Thursday, November 18, 2021

What are ... Archaeologists vs Paleontologists vs Anthropologists

 For the next entry into my What are ...? series, I am looking at something that is often confused, the difference between an Archaeologist and a Paleontologist. This confusing was brought up recently when I was reading the question cards in my daughter's game of Dino Math Tracks:

Within the game, there are cards where the person must solve the math word problem in order to figure out how many spaces they can move. This is the card in question:

Archeologists must ship 24 tons of dinosaur bones to the museum. If each truck can hold 2 tons, how many trucks do they need to ship the bones? Move forward that number of spaces.

This brings up a common mistake in everyday life: mistaking what an archaeologist is versus a paleontologist. 

Archaeologist: According to Webster's Dictionary archaeology is the study of past cultures through their surviving relics

This means that an archaeologist studies the remains of civilizations that people leave behind. This can include some things like arrowheads to the pyramids, bowls to clothing, eating utensils to cave dwellings, and everything in between. Archaeologists study the changing human behavior but not the changes in our physical selves. This article puts it perfectly:

... archaeology is the reconstruction of ancient behavior from the things people left behind.

Paleontologists: Paleontology on the other hand is the study of life in past geologic periods, according to Webster's Dictionary.  

This means that paleontologists are focused on the life that once lived and often how it connects to the life that is still around. They can look at the physical remains of the animals and plants to reconstruct what they looked like and how they moved and interacted. They can also look at the behavioral remains left behind like footprints and bite traces to determine how the animals lived. All of this combined will often give paleontologists a fairly good idea of what past environments even looked like. Paleontologists are most often thought of as studying dinosaur bones, but there are many types of life that a paleontologist can study and if there was once something living on this planet that we know about, you can be sure that there was, or is, someone that has studied it.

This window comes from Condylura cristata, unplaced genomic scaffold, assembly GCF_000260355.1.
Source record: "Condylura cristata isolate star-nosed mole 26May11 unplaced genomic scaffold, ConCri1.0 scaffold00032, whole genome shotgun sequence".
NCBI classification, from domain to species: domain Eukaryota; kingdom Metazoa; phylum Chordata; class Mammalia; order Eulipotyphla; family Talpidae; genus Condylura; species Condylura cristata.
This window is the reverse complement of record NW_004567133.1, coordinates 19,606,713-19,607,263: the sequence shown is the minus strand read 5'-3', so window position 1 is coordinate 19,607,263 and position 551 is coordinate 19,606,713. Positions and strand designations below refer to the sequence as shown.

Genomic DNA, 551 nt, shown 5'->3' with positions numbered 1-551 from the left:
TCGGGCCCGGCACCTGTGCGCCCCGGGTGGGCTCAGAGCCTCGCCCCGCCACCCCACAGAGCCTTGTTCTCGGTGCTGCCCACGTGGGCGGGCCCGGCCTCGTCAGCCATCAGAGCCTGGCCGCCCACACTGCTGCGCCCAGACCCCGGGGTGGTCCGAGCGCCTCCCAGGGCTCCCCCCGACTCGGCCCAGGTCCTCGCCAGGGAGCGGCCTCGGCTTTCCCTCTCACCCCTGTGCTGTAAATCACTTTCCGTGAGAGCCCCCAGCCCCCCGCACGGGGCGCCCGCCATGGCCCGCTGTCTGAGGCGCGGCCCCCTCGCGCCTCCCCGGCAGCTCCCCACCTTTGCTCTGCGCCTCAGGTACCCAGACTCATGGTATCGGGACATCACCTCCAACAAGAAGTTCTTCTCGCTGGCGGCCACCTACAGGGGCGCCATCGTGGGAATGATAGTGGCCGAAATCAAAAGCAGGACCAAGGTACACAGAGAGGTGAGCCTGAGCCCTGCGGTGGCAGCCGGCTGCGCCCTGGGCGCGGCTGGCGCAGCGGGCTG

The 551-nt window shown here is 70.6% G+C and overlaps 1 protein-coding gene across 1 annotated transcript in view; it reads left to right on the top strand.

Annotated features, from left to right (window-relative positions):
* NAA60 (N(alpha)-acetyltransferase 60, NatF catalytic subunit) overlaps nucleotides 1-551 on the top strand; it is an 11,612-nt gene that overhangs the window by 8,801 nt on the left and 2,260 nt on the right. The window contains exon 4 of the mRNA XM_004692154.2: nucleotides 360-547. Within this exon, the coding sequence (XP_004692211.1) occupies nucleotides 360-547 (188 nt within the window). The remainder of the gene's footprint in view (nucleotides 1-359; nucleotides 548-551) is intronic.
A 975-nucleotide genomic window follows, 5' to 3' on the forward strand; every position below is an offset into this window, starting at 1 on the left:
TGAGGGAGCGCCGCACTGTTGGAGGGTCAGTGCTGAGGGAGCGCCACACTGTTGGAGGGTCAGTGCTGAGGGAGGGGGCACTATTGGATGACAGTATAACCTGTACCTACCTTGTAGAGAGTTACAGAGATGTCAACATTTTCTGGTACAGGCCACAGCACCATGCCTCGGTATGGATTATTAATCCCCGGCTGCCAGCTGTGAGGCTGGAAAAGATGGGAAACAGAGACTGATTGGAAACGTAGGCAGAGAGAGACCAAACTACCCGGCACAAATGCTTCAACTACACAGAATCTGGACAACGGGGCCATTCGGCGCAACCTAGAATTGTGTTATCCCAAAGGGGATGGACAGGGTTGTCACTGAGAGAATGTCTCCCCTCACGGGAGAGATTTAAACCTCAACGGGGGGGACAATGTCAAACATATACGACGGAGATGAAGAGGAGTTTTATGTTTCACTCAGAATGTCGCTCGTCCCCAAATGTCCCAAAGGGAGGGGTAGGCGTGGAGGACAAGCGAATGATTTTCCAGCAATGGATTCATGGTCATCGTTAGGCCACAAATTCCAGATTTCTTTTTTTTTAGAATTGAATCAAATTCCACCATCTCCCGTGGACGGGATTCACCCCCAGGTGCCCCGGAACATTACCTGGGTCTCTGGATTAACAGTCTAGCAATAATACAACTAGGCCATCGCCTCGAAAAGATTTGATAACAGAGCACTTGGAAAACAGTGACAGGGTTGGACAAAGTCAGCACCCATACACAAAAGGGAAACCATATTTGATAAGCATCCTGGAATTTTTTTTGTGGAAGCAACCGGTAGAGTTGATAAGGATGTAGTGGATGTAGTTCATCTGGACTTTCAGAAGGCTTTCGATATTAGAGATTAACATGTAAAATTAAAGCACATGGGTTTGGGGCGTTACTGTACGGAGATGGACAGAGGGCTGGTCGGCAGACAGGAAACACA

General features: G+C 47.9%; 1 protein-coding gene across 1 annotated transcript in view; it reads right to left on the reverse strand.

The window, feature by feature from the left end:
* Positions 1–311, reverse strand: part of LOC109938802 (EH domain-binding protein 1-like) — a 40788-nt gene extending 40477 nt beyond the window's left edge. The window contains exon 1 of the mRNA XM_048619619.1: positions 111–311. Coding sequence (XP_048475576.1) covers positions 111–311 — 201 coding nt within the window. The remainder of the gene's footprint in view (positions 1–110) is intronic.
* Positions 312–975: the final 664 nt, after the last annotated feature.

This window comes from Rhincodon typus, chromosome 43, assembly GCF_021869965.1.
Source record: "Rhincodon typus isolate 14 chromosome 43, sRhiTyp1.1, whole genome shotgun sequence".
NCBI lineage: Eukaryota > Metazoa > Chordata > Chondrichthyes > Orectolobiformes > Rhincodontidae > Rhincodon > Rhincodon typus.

The difference here is that paleontologists can study any animal remains, but they don't study the behavioral creations of humans. The question then arises, that is humans are animals, then wouldn't a paleontologist then technically also study humans. Here is where lines start to get blurry and people's definitions may vary but there is a cross specialty that encompasses both worlds, and that is anthropology.

Anthropologists: Anthropology is like the blurry boundary between paleontology and archaeology. Webster's describes anthropology as the science of the origin, early development, and culture of humankind

Anthropologists study the human remains to discover how our species has evolved over time, physically, behaviorally, and culturally. Archaeology, on the other hand, is typically seen as a sub-category of anthropology focusing only on the physical items humans created and left behind, while human paleontology (a.k.a. paleoanthropology) could be seen as another name for the study of the human evolution and remains typically seen as one of the sub-disciplines within the overarching body of  anthropology. 

As this website puts it: The goal of anthropology is to better understand the different cultures of human history and to look for solutions in human problems. Anthropologists use social, biological, and physical science to get a better grasp on human cultures.

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